Discovering that a child you love has been abused or hurt in some way can bring about a wide mix of emotions, from guilt to denial to fear. As a caregiver, you probably find yourself wanting to support your child, but you may feel overwhelmed; not knowing how to help or talk with your child.
The support of a caregiver is the single most important factor in promoting healing in a child after abuse has occurred (Spaccarelli, 1994). By being here on this website, you are already taking steps towards providing the support your child and family need to heal and thrive.
If you or your child are in immediate danger, please call 911. If you suspect a child has been a victim of abuse but is currently safe, please see our Report Abuse page.
Not every child who experiences trauma and violence needs extensive therapy. However, it can be helpful for youth to have a relationship with a mental health professional so they have a safe place to bring questions, worries, and fears or to make sense of their experience and reactions to it. Similarly, parents may seek support from a mental health professional to deal with their feelings of shock or disbelief, to work through past experiences that this brings up, or to get help so they can be a support to their child. In addition, some families may prefer a group support environment to individual therapy.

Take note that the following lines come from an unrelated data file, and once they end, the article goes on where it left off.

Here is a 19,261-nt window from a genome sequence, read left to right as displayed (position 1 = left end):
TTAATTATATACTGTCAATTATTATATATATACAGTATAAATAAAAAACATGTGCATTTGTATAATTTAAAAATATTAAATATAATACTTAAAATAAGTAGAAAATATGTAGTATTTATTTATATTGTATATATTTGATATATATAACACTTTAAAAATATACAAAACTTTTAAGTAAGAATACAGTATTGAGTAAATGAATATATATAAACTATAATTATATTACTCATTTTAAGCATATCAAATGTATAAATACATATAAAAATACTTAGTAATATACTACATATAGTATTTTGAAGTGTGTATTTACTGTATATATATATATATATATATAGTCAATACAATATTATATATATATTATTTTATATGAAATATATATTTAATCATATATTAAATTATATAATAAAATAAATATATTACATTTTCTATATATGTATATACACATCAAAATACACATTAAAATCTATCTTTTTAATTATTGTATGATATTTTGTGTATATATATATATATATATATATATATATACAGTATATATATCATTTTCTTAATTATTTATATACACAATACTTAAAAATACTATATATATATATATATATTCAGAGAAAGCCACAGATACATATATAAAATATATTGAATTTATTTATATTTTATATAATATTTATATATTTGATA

In addition to therapy services provided directly by CornerHouse, part of our accreditation through the National Children¹s Alliance, and to ensure the best services for our clients, we have developed linkage agreements with the following mental health providers who specialize in trauma-focused mental health services. Linkage agreements are agreements between our agency and theirs to assure that these organizations are providing services geared toward the clients we serve.
For additional resources, including book recommendations, please click here.